I was really struck by a recent post on Sonia Boué’s blog, titled The art world is Social. In it, she wrote about how even organizations centered around artists with disabilities emphasize the need for collaboration and sociality in the art world in a way that doesn’t acknowledge the difficulties facing people with social disabilities. And when the social world is disabling for you, it isn’t helpful to be told that you must be social in order to do art properly.
It’s a great post, and I urge you to go read the whole thing. But this line in particular hit me really hard:
“It’s inappropriate to advise against isolation to a group who can’t help it – for whom it can be both a feature of creative life and/or a consequence of their disablement.”
I have felt so frustrated in the past for exactly this reason, both in relation to creative aspirations and in other areas of my life. So often, I have encountered the advice—rarely phrased as advice, actually, and more often as an unbreakable rule—that I must connect with others in order to truly reach my potential. I must join groups, network, and collaborate. I must find a community to connect with (and online doesn’t count).
And it’s not like I don’t want to connect; I very often do. I’m also a damned fine contributor when I’m on a team or in a group, if I do say so myself. But it doesn’t come naturally or easily to me, and simply telling me it’s a necessity for real creativity/spirituality/humanity just makes me feel excluded. I need to have it recognized that my participation in a group will also require breaks from that group, and it would be nice to have some kind of support to help me make the initial approach.
But groups have another problem for me, and that is that I never feel fully comfortable anywhere, or at least not for long. I’m always suppressing some parts of myself in order to share other parts, and while this can be a valuable social skill that is pretty much expected of everyone to some degree (acceptable behavior and conversation in the workplace, for example, is much more restricted than while relaxing with close friends) it becomes a strain when it’s required in a situation where openness is expected. If I’m in a group where I’m expected to allow myself to become known, but there are several important aspects of myself that I don’t think will be understood, I end up stressed out and hyper-vigilant, trying to manage what information I reveal and conceal, while at the same time trying to be relaxed and friendly. Eventually, the cognitive dissonance gets to me and I have to leave.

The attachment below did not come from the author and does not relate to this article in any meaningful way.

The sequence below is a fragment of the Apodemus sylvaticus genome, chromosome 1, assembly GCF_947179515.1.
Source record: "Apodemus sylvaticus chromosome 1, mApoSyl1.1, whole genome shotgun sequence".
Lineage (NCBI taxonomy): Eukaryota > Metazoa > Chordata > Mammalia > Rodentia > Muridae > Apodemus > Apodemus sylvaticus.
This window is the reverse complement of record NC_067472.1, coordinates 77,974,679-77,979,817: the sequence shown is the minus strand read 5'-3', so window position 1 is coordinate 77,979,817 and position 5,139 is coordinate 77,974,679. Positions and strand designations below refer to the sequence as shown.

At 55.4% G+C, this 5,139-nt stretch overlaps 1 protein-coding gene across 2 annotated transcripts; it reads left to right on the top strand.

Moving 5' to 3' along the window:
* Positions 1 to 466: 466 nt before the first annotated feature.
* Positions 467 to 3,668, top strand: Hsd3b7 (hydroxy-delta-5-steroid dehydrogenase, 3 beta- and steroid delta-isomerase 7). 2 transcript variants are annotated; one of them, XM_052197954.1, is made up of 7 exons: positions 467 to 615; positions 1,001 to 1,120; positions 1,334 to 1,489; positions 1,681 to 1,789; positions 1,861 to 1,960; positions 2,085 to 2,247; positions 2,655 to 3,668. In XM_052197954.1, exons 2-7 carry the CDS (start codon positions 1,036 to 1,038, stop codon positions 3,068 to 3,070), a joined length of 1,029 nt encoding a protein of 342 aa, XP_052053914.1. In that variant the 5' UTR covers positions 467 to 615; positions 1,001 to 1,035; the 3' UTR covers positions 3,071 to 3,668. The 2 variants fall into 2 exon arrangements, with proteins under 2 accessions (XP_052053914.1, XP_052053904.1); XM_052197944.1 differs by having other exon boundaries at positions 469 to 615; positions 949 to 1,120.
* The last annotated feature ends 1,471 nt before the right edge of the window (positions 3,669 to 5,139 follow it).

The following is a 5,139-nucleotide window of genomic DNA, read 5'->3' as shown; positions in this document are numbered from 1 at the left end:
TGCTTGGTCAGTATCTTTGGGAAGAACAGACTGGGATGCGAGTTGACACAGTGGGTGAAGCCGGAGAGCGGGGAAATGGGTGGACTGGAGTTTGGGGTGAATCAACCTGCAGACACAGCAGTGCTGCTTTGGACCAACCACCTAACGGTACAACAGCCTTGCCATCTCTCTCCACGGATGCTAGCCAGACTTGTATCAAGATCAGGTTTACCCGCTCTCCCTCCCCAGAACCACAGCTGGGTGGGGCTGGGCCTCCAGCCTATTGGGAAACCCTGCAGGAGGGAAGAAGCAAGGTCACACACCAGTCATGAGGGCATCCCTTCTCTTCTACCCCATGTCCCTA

As VisualVox pointed out in a recent blog post on a similar topic, “fitting in” by masking and blending is often enough to make others feel comfortable, and to give them the feeling that we belong in the group, but that’s not the same thing as being comfortable ourselves. And many of us are just not suited to clear-cut affiliations and easy-to-grasp labels.
I am, as this blog’s title implies, quite eclectic. I have a number of different interests, and a broad range of knowledge (as well as strong opinions) across several areas that don’t translate well into soundbites and often leave me in a weird place with respect to different people who share some of my views but not others. I also like to learn new things, and I tend to grow and change in ways that sometimes alienate me from people who knew me earlier. So I don’t really expect to find a community that perfectly matches all aspects of me with my ever-changing, eclectic interests and my autistic neurotype and my odd sense of humor and my unconventional perspectives. I don’t really know what I do want, to be honest. I just want to find some balance between solitude and connection, in some way that feels like actual belonging.